© Harald Hauswald/OSTKREUZ
Generally choosing to waive the likes of technical consistency, accuracy or form does make his work both approachable and relatable, but in the same breath, at times, can come across as scrappy or naive. Unlike other twentieth century documentary photographers; for example Robert Frank with his dramatic, shadow-laden and pristine images, or the kitsch, observant and punny work of Martin Parr, Hauswald’s seems to evade such a distinction, traversing several styles within his archive, ranging from that of event photographer to local historian or even seasoned amateur simply documenting subjects who could very well be close friends or family members. His work, rightly or wrongly, follows few formulas or rules; framing, focus, shutter speed and lighting seem to be secondary considerations in his work, which is at times as fascinating as it is frustrating, especially given the significance of many of his subjects and scenes. However it is indeed these removal of limitations which allowed him to create work so freely and attentively in the volume that he did; relentlessly, closely and without the yoke of creative bureaucracy.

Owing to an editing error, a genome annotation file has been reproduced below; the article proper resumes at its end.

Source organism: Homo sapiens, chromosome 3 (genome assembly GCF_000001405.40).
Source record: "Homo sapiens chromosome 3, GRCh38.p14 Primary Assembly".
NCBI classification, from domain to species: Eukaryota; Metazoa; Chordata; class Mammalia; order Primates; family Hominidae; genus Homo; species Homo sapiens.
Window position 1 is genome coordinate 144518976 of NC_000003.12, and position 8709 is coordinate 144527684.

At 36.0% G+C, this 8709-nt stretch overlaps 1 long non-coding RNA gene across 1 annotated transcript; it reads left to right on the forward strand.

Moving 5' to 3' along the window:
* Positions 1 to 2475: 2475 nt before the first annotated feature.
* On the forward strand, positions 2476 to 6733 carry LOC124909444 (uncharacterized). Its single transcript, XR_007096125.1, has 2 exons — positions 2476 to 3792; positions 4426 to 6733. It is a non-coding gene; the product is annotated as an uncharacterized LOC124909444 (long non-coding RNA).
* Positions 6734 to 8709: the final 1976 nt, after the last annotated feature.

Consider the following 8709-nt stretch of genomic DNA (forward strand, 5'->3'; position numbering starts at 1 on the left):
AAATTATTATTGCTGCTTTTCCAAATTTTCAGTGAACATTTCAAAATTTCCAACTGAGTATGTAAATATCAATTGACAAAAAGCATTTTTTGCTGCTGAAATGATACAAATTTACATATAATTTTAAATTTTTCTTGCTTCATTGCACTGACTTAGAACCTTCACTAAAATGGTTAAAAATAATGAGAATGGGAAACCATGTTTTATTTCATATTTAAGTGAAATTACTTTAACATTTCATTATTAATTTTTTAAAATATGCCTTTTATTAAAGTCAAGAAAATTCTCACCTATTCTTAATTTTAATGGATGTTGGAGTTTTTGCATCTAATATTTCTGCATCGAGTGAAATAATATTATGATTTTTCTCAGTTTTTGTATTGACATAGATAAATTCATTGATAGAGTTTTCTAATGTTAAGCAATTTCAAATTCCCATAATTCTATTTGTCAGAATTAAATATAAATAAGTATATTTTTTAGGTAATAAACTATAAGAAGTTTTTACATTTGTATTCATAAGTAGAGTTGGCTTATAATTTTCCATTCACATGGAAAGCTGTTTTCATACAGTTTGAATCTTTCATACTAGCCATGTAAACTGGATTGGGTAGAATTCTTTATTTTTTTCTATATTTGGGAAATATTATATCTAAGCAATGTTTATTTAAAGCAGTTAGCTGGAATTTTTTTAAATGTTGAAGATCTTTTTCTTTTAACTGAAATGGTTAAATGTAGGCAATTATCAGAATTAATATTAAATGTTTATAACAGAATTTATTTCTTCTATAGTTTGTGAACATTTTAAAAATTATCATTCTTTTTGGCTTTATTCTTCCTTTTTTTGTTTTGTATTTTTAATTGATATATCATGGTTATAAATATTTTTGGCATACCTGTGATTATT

Interestingly, the concept of community plays a central role within the work of Hauswald, to such an extent that it could be argued that his most famed works are owed to the gathering of people. It goes without saying that during a time of such extreme social isolation for citizens, not only from the wider world but also from the friends and relatives left on the other side of the Berlin wall, gatherings themselves became an extremely powerful act of defiance, well-being and hope. With that being the case, the events that he frequented – hundreds of sporting events, music festivals and social club dances – were arguably as important as the protests, hooligan fights, demonstrations and riots, in forging subcultures, galvanising unity and helping re-establishing a sense of identity. Judging by the interactions between Hauswald and his subjects, it was clear that it was under these crowded situations where he was able to thrive. Whether photographing animated strangers playing up to the camera, meek subjects posing for a portrait, dilapidated vacant lots, or passing commuters sitting adjacent to him on public transport, Hauswald was able to transcend being just a documentarian; he was a participant within their worlds, and his subjects often treated him as such. Even when working from a distance, there remains an immersion, a pride and a feeling that he is in fact sharing something with audiences, unique, as an insider immortalising the now unified, yet complex and culturally rich nation, as strangely beautiful as it was and still is.